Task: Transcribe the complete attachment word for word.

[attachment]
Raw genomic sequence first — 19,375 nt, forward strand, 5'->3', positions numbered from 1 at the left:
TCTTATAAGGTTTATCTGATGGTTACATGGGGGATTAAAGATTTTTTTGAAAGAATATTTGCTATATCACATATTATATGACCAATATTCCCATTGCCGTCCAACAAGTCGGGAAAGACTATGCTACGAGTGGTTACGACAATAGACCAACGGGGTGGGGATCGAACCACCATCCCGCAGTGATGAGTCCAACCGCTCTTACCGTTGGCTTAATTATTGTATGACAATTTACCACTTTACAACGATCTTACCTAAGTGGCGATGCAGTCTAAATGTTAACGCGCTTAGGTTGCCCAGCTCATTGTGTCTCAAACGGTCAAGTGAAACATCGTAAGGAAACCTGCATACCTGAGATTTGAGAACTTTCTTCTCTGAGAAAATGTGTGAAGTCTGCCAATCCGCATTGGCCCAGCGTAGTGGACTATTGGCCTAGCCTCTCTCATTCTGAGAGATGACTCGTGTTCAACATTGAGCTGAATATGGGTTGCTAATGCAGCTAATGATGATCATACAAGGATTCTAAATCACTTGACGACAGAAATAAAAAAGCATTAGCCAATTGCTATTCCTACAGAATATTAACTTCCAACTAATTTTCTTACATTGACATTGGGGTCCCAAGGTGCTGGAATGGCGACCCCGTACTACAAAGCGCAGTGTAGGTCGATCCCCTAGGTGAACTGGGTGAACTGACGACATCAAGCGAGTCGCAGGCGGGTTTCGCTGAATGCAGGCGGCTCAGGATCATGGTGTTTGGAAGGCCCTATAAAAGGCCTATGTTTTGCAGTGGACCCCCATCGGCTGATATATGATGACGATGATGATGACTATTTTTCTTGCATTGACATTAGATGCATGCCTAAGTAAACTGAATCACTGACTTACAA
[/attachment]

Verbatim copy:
Raw genomic sequence first — 19,375 nt, forward strand, 5'->3', positions numbered from 1 at the left:
TCTTATAAGGTTTATCTGATGGTTACATGGGGGATTAAAGATTTTTTTGAAAGAATATTTGCTATATCACATATTATATGACCAATATTCCCATTGCCGTCCAACAAGTCGGGAAAGACTATGCTACGAGTGGTTACGACAATAGACCAACGGGGTGGGGATCGAACCACCATCCCGCAGTGATGAGTCCAACCGCTCTTACCGTTGGCTTAATTATTGTATGACAATTTACCACTTTACAACGATCTTACCTAAGTGGCGATGCAGTCTAAATGTTAACGCGCTTAGGTTGCCCAGCTCATTGTGTCTCAAACGGTCAAGTGAAACATCGTAAGGAAACCTGCATACCTGAGATTTGAGAACTTTCTTCTCTGAGAAAATGTGTGAAGTCTGCCAATCCGCATTGGCCCAGCGTAGTGGACTATTGGCCTAGCCTCTCTCATTCTGAGAGATGACTCGTGTTCAACATTGAGCTGAATATGGGTTGCTAATGCAGCTAATGATGATCATACAAGGATTCTAAATCACTTGACGACAGAAATAAAAAAGCATTAGCCAATTGCTATTCCTACAGAATATTAACTTCCAACTAATTTTCTTACATTGACATTGGGGTCCCAAGGTGCTGGAATGGCGACCCCGTACTACAAAGCGCAGTGTAGGTCGATCCCCTAGGTGAACTGGGTGAACTGACGACATCAAGCGAGTCGCAGGCGGGTTTCGCTGAATGCAGGCGGCTCAGGATCATGGTGTTTGGAAGGCCCTATAAAAGGCCTATGTTTTGCAGTGGACCCCCATCGGCTGATATATGATGACGATGATGATGACTATTTTTCTTGCATTGACATTAGATGCATGCCTAAGTAAACTGAATCACTGACTTACAA